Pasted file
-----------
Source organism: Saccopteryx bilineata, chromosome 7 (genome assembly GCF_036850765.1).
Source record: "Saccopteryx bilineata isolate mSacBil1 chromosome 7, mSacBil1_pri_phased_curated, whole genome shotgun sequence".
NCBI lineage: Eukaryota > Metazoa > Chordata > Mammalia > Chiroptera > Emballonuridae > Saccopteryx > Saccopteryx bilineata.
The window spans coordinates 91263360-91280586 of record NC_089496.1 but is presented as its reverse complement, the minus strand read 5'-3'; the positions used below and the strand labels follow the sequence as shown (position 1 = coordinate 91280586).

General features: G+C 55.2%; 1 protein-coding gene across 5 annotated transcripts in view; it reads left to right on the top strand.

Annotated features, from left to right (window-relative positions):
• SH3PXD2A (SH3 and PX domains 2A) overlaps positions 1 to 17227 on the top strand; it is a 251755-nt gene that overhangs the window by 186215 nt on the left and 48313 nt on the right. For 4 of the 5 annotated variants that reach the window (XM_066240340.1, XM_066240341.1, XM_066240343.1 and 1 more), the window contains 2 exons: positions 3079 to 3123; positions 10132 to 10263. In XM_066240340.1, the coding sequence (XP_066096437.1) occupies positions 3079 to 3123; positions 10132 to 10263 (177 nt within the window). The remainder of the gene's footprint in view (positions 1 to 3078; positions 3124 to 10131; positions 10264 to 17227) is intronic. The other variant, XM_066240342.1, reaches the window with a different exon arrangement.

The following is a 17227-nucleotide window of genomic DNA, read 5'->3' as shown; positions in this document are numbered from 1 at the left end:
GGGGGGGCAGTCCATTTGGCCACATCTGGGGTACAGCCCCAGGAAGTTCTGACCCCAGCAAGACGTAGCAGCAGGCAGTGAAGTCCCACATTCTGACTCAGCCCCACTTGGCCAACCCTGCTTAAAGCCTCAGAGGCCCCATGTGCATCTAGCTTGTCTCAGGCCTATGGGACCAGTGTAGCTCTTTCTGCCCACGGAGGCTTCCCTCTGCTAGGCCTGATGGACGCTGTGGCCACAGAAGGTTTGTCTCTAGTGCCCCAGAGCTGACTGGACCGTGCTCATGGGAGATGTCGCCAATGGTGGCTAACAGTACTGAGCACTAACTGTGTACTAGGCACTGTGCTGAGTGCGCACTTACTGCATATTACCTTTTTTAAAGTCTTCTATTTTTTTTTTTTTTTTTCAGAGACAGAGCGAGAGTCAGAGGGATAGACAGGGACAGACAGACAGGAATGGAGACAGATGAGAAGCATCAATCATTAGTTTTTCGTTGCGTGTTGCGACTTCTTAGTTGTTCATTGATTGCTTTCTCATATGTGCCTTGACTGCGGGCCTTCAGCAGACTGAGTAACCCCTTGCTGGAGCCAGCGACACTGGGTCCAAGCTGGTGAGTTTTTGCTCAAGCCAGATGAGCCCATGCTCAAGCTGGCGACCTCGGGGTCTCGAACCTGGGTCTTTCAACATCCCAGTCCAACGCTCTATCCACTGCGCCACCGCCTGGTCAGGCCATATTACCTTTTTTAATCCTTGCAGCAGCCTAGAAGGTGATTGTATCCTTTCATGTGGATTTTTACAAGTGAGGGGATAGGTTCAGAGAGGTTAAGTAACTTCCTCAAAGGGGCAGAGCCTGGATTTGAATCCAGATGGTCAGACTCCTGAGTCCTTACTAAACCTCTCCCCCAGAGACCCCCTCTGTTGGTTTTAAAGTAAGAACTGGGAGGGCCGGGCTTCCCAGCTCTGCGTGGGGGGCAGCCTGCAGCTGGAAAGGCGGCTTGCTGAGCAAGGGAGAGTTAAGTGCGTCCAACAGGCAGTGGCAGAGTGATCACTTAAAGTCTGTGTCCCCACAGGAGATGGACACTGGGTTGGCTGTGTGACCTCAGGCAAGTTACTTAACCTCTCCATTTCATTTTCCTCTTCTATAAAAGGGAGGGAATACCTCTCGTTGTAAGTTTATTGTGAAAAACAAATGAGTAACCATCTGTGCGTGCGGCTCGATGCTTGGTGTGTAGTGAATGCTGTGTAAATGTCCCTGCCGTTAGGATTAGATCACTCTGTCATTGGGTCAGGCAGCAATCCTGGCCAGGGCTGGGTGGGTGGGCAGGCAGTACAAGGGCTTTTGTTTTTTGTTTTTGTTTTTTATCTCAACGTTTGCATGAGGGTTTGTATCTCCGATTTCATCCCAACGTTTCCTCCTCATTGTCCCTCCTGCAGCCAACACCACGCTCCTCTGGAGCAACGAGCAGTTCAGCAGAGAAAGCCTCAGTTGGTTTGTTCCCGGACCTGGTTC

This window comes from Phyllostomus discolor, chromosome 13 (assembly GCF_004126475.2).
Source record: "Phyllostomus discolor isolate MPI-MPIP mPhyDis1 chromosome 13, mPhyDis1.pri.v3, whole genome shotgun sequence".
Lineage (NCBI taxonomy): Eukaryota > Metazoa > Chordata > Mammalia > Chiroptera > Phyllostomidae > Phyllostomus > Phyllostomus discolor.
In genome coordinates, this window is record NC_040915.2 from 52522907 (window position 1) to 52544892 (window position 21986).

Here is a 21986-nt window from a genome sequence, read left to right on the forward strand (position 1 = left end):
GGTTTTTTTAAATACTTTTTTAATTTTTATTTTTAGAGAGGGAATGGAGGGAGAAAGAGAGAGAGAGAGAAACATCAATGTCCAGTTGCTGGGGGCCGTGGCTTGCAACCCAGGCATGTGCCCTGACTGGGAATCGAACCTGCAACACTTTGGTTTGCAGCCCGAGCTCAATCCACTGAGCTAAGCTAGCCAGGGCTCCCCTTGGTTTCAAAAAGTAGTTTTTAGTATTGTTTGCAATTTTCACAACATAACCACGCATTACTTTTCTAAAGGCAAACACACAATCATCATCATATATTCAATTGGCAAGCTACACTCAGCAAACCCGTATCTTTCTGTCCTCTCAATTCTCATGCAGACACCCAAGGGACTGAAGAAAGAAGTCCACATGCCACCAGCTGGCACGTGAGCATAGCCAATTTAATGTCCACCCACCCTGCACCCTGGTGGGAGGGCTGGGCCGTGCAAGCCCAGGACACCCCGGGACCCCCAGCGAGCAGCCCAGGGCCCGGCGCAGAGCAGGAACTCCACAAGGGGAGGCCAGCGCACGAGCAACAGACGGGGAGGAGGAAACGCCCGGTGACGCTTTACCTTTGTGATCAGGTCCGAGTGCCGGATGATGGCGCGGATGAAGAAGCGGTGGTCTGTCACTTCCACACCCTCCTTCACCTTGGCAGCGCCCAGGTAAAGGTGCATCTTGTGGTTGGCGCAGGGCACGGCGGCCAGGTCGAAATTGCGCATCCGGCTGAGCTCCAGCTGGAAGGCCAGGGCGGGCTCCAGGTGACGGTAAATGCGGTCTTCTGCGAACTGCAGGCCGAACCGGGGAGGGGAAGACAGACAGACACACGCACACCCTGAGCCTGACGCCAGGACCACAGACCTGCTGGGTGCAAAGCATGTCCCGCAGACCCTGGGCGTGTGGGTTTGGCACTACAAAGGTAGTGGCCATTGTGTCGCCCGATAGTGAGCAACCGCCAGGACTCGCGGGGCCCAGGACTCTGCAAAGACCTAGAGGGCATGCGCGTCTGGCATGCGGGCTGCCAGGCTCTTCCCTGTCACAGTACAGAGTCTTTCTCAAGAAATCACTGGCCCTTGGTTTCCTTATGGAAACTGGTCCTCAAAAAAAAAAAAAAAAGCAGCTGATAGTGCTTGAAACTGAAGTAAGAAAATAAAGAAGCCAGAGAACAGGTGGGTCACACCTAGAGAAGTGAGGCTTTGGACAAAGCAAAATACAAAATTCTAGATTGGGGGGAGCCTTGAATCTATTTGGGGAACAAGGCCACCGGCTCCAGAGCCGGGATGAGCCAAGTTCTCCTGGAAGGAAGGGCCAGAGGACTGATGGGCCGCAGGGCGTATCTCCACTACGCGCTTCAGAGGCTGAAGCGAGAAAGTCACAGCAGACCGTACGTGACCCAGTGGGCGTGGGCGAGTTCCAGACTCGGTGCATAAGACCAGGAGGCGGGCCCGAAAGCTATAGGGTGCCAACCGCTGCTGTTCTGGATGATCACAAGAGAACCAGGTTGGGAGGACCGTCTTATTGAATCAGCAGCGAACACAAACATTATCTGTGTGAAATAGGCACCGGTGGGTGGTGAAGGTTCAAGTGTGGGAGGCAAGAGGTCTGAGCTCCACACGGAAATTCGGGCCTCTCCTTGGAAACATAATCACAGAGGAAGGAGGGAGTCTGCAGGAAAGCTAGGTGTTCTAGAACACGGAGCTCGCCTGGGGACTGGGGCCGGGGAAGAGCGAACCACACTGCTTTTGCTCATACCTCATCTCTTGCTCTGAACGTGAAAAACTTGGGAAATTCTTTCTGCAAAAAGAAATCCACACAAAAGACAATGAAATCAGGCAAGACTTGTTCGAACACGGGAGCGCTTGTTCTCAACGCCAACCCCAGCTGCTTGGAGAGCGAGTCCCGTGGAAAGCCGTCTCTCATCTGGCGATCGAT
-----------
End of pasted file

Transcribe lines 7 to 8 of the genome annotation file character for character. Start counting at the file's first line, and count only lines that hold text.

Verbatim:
• SH3PXD2A (SH3 and PX domains 2A) overlaps positions 1 to 17227 on the top strand; it is a 251755-nt gene that overhangs the window by 186215 nt on the left and 48313 nt on the right. For 4 of the 5 annotated variants that reach the window (XM_066240340.1, XM_066240341.1, XM_066240343.1 and 1 more), the window contains 2 exons: positions 3079 to 3123; positions 10132 to 10263. In XM_066240340.1, the coding sequence (XP_066096437.1) occupies positions 3079 to 3123; positions 10132 to 10263 (177 nt within the window). The remainder of the gene's footprint in view (positions 1 to 3078; positions 3124 to 10131; positions 10264 to 17227) is intronic. The other variant, XM_066240342.1, reaches the window with a different exon arrangement.

The following is a 17227-nucleotide window of genomic DNA, read 5'->3' as shown; positions in this document are numbered from 1 at the left end: